Sage is a popular kitchen spice beloved by chefs for its ability to add savory, robust flavor to recipes. This intriguing herb also has a long history of use in traditional medicine to help heal ulcers, rheumatism, gout, digestive upsets and high blood sugar. But, perhaps the most intriguing traditional use of sage is to promote better brain function and heart health.
Since antiquity, sage has been associated with learning. A person referred to as a “sage” is acknowledged to be profoundly wise, and “sage,” as an adjective, is synonymous with “judicious,” “prudent” and “sensible.” Now, recent research involving Alzheimer’s patients supports sage’s time-honored reputation as a neuroprotective agent and a brain-booster.
Sage improves memory and cognitive function in Alzheimer patients
Sage, botanically known as Salvia officinalis, is a member of the mint family. Like its cousins - oregano, thyme and rosemary - sage is packed with beneficial plant compounds such as caffeic acid, chlorogenic acid, rosmarinic acid, apigenin, luteolin, ellagic acid and rutin. These antioxidant compounds can scavenge harmful free radicals and protect the brain’s defense system.
Sage has been shown to inhibit the breakdown of acetylcholine, a neurotransmitter vital for memory and learning. Researchers have learned that patients with Alzheimer’s disease and dementia have lower levels of this important brain chemical.In a study published in Journal of Clinical and Pharmacological Therapies, patients with mild to moderate Alzheimer’s disease were given 2 ml of sage extract, or a placebo, daily for four months. The researchers found that the sage group performed better on tests measuring memory, problem-solving, and reasoning. And, a separate study published in Psychopharmacology showed that sage extract significantly enhanced memory and improved accuracy of attention in elderly adults.
While more study is needed, the research highlights sage as a potential natural treatment for neurodegenerative brain conditions and age-related cognitive decline.
Sage tea improves cholesterol profiles and supports heart health
In a study published in International Journal of Molecular Science, researchers found that volunteers who drank two cups a day of sage tea for four weeks experienced increased activity of natural antioxidants – such as glutathione – in the body. In addition, the participants had lower levels of harmful LDL cholesterol and higher levels of beneficial HDL.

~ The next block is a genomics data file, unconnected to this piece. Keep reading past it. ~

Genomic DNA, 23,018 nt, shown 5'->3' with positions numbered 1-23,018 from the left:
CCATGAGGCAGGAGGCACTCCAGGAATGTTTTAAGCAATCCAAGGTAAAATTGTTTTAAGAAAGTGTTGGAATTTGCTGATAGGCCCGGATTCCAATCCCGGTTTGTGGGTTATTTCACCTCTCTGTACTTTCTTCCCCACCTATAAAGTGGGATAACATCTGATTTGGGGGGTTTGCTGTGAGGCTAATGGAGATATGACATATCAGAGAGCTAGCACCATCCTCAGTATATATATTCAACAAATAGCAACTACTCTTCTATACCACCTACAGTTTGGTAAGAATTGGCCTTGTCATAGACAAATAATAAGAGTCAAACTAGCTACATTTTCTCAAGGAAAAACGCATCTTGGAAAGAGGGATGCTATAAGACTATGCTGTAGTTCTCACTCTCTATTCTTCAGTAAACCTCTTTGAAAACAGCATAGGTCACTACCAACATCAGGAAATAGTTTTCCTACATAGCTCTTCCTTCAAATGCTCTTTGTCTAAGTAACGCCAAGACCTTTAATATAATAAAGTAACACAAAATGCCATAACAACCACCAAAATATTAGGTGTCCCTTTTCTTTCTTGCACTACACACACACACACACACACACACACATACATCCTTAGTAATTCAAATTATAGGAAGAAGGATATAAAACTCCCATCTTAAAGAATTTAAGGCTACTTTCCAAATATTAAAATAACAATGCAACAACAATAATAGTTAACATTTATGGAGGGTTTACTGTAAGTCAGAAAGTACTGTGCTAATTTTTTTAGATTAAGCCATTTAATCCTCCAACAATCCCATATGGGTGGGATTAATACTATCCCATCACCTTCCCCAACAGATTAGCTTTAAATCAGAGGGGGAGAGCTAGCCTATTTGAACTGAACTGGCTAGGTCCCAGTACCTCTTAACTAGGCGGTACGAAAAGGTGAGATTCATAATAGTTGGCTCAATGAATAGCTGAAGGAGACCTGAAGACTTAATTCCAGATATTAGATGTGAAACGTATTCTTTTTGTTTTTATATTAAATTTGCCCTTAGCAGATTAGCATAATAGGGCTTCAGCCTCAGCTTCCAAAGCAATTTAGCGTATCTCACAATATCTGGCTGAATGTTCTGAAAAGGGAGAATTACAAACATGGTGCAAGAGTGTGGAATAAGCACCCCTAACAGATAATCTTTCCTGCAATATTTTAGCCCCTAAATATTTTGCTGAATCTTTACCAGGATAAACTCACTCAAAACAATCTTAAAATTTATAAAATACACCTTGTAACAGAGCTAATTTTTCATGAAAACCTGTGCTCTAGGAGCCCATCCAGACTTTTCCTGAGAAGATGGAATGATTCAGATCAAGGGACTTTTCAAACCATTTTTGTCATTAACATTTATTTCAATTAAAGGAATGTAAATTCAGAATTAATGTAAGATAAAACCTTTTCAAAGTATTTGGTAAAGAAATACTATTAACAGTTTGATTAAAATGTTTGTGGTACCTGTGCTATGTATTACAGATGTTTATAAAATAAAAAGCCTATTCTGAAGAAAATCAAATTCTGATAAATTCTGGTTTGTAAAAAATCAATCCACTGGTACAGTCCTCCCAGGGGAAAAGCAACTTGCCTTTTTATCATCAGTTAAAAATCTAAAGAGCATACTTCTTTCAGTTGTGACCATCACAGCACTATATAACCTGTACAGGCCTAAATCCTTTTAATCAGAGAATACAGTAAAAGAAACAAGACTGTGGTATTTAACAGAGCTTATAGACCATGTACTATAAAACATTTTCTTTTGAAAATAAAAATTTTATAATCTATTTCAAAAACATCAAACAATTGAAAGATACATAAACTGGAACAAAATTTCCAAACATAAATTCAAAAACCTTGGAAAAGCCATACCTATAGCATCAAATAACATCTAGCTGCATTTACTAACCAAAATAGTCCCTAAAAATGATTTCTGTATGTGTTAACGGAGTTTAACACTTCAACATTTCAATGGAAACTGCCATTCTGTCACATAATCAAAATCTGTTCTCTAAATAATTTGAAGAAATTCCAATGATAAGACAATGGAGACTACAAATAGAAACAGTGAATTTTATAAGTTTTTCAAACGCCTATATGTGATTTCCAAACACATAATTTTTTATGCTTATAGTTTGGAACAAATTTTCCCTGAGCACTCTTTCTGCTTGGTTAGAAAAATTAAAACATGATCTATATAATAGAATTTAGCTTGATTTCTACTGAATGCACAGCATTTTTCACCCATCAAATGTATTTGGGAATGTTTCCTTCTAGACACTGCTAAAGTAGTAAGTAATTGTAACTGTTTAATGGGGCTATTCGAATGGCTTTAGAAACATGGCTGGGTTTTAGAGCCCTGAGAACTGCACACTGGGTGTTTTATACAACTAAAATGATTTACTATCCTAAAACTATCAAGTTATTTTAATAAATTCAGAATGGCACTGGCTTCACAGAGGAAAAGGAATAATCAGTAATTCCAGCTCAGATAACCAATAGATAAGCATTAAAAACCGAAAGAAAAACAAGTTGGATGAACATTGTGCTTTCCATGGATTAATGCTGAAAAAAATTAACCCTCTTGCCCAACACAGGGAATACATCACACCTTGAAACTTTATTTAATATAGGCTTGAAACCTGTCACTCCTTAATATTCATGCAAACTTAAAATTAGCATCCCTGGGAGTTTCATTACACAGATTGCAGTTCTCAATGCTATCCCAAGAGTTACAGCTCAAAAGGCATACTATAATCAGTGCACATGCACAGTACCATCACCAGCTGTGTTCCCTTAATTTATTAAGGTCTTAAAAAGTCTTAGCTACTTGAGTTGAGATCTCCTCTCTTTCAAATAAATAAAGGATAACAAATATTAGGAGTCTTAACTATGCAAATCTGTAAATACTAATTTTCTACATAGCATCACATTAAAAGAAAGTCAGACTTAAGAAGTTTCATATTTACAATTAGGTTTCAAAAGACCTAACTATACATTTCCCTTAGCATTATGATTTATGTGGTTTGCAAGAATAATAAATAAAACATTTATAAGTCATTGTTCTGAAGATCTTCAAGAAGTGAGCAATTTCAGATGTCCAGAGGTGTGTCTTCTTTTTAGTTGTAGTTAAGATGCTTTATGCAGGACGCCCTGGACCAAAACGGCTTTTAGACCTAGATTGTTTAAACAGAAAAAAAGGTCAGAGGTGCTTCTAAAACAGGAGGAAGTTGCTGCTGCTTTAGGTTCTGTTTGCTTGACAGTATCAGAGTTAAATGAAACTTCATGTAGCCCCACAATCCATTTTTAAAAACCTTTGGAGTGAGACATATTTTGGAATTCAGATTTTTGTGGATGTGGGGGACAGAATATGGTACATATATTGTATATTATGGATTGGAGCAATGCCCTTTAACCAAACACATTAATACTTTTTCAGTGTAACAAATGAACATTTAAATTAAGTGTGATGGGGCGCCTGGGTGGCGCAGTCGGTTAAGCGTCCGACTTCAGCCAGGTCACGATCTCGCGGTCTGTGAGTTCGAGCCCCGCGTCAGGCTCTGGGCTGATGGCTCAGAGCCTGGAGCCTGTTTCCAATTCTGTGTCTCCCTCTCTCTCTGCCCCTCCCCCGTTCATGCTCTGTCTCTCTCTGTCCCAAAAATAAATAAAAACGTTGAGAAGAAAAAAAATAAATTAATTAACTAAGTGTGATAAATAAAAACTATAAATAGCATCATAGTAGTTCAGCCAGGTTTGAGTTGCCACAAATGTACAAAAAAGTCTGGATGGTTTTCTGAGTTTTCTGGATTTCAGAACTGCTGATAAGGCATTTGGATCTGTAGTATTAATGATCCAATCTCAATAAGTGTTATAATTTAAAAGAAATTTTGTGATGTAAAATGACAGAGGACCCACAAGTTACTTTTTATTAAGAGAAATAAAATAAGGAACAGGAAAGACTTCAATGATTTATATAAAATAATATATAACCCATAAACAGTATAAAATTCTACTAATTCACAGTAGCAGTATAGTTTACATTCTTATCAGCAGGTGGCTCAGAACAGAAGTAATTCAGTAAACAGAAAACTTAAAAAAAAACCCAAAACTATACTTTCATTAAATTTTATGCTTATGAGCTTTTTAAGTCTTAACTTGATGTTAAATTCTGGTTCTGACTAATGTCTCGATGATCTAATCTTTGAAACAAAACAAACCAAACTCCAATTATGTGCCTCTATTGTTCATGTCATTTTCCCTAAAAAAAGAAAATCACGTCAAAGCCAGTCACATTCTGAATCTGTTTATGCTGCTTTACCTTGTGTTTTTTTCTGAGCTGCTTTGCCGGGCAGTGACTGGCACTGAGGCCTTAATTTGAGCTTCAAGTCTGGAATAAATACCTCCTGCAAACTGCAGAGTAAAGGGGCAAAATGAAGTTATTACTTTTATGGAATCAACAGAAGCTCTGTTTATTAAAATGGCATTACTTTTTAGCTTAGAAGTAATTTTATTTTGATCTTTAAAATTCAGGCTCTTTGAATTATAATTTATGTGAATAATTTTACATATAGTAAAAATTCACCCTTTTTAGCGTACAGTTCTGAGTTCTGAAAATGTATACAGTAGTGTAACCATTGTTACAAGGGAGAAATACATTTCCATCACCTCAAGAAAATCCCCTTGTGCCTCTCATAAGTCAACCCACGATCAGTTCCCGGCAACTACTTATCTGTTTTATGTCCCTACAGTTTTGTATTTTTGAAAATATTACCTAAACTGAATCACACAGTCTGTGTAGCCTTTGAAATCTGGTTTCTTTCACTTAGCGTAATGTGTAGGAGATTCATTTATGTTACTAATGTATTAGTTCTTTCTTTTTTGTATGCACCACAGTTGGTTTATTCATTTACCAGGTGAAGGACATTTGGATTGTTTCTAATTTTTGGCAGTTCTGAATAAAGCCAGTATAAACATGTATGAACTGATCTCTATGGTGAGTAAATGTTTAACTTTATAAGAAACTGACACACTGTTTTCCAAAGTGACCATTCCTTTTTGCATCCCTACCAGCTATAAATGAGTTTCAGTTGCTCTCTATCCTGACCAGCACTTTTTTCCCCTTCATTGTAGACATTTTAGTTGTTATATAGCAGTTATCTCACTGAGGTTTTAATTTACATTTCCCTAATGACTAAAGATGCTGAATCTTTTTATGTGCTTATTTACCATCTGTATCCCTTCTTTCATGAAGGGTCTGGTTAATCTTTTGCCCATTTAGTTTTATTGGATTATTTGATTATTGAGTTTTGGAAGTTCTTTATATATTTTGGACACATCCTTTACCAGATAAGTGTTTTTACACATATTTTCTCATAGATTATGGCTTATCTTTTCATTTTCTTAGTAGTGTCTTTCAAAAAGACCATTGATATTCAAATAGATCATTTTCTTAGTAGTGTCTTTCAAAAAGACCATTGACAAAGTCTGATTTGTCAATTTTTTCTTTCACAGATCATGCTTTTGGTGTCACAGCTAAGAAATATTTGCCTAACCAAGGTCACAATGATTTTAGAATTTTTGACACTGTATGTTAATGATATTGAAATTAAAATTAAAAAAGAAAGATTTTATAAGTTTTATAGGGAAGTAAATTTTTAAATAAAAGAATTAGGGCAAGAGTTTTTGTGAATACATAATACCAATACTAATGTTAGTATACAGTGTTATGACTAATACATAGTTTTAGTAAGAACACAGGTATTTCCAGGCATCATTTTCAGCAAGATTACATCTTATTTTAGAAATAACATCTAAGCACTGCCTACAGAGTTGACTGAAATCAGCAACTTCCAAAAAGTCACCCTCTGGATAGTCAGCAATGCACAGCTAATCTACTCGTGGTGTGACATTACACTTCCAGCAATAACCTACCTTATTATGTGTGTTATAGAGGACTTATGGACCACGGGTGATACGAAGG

Sage’s generous content of vitamin K may be responsible for the herb’s heart-healthy effects.In fact, just one teaspoon of ground sage contains 10 percent of the reference daily intake of vitamin K, which is essential for proper blood clotting. Scientists have recently discovered that vitamin K discourages calcium-laden plaque deposits - and the development of atherosclerosis - by keeping calcium out of the bloodstream and in the bones, where it belongs.
Sage offers anti-aging “gifts” to skin
Believe it or not, sage can promote smoother, less wrinkled skin.
Clary sage, a specific variety of sage, contains a constituent known as sclareol. In a laboratory study published in Journal of Cosmetic Dermatology, scientists found that sclareol blocked the death of skin cells from ultraviolet light, thereby inhibiting the photoaging which causes skin wrinkles. And, a clinical trial showed that sclareol-containing cream significantly reduced wrinkles on human volunteers.
Sage also contains antifungal ingredients - such as camphor and camphene – which can help combat skin infections. Essential oil of sage, when mixed with a carrier oil and applied to the skin, can help combat stubborn cases of “athlete’s foot” - and may help prevent secondary infections in atopic dermatitis and eczema.
This versatile spice can be used in many forms
Sage leaves may be used either fresh or dried.
Use sage to accentuate the taste of poultry, lamb, fish and beef – or give it a starring role in a classic sage stuffing. Fresh sage leaves can also be combined with melted butter or olive oil to create a tasty dipping sauce for bread.
You can also brew sage tea by pouring a cup of boiling water over a tablespoon of sage leaves, steeping for a few minutes and then straining, cooling and serving. For even more antioxidant “bang for the buck,” sweeten with honey and add a splash of lemon juice.
And, yes, sage is also available as a supplement in capsule and liquid form.
Clearly, sage is a flavorful, versatile spice with an impressive array of therapeutic uses. For example, you may be surprised to learn that in a 2017 review of studies, the investigators concluded that sage has potential anticancer, anti-inflammatory, pain-relieving, antimicrobial, anti-diabetic, anti-dementia and cholesterol-lowering effects. That's quite a list, isn't it?!
No doubt, there is so much more to learn about the healing power of plants. Enjoy the journey!
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